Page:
Snappers are found in the family Lutjanidae in the order Perciformes. Fishbase currently lists over 100 species divided into 17 genera. It should be noted that quite a few fishes have the word “snapper” in their common name without being a part of the family Lutjanidae. Several snappers, including the Red snapper (Lutjanus campechanus), are appreciated as food fish.

Snappers in the aquarium

Before you get a snapper for your aquarium it is very important to find out its maximal size because snappers can grow really fast and the largest species can reach a length of 100 cm (3.3 feet). The aquarium must be large enough for the snapper to swim around in and must include suitable hiding space. Provide your snapper with at least one cave. Since the snapper produces quite a lot of waste products, powerful filtration is recommended. It is also important to keep the oxygen level up in the aquarium when keeping snappers.

This is just a few examples of snappers that have been successfully kept by aquarists:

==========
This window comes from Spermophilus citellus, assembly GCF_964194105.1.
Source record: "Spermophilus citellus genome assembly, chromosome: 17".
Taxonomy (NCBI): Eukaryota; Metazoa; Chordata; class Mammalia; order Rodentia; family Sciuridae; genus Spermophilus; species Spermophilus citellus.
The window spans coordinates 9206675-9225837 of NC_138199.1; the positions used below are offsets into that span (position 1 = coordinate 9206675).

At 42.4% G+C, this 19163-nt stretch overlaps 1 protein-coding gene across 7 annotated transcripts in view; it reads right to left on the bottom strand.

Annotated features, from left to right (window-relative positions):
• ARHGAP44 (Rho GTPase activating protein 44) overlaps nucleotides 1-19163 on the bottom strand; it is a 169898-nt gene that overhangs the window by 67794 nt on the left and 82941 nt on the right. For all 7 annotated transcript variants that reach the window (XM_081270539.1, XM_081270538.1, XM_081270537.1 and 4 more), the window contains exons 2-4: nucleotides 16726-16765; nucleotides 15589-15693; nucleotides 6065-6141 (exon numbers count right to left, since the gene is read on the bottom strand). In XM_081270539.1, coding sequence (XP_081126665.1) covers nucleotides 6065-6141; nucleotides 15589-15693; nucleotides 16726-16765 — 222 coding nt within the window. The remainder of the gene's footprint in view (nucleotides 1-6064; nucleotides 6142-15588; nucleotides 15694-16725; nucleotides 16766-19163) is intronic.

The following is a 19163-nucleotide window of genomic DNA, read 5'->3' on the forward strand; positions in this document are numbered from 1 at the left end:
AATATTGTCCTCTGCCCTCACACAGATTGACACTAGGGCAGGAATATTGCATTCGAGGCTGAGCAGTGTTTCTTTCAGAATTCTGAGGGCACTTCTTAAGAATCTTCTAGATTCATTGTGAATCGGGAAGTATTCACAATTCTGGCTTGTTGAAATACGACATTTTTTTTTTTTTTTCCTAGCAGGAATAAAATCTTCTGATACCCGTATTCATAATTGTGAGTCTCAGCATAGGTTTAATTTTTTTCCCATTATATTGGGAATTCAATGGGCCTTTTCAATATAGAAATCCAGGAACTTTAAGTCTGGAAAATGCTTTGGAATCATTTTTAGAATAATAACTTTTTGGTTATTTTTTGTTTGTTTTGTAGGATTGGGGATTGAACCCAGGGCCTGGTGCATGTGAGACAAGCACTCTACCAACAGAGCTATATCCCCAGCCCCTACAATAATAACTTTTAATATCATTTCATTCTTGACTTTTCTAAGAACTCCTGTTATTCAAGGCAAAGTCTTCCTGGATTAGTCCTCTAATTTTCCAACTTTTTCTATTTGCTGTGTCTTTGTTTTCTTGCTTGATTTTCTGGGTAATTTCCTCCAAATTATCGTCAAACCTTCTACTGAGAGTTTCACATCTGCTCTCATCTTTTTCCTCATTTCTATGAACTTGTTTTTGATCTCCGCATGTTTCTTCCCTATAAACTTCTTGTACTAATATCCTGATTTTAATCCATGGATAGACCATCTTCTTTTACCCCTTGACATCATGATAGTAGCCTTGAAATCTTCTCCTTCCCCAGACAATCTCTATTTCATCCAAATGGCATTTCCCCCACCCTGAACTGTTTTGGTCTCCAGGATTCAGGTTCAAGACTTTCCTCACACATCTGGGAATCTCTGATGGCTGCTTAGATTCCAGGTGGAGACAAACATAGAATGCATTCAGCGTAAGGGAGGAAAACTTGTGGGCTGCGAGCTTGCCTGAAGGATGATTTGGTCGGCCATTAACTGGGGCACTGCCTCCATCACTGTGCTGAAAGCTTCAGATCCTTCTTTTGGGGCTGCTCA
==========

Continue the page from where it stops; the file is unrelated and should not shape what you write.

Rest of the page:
Lutjanus jocuc - Dog Snapper
Lutjanus mahogoni - Mahogany Snapper
Lutjanus sebae - Emperor Snapper
Ocyurus chrysurus - Yellow-tailed snapper
Symphorus nematophorus - Blue-Lined Snapper
Symphorichthys spilurus - Majestic Snapper

A few species in the family Lutjanidae can live in both marine and brackish conditions, and some will even tolerate hard, alkaline freshwater. Two examples of such species are the Schoolmaster Snapper (Lutjanus apodus) and the Mangrove Snapper (Lutjanus argentimaculatus). These two should ideally be kept in a brackish aquarium. There are also freshwater snappers, such as the Freshwater snapper (Lutjanus fuscescens) and the Pygmy snapper (Lutjanus maxweberi). (The Pygmy snapper is also found in brackish environments.) 

Geographical range, habitat and habits

Snappers inhabit tropical and subtropical parts of the Atlantic, Indian Ocean and Pacific Ocean. They are generally demersal (i.e. they live on or near the bottom) and have been found down to a depth of 450 meters (1475 feet). As mentioned above, some species live in freshwater and/or brackish environments. Some species will venture into freshwater only to feed.

Feeding snappers

A majority of the snappers feed chiefly on crustaceans and fish, but there are also quite a few planktivore species.

Getting a snapper to eat in the aquarium is usually not very tricky, but they can refrain from eating for a while after being moved to a new aquarium. It is important to provide your snappers with a varied diet, e.g. fish, crustaceans, squid, shellfish etcetera.

Snapper Articles:

Bluelined Snapper – Lutjanus kasmira


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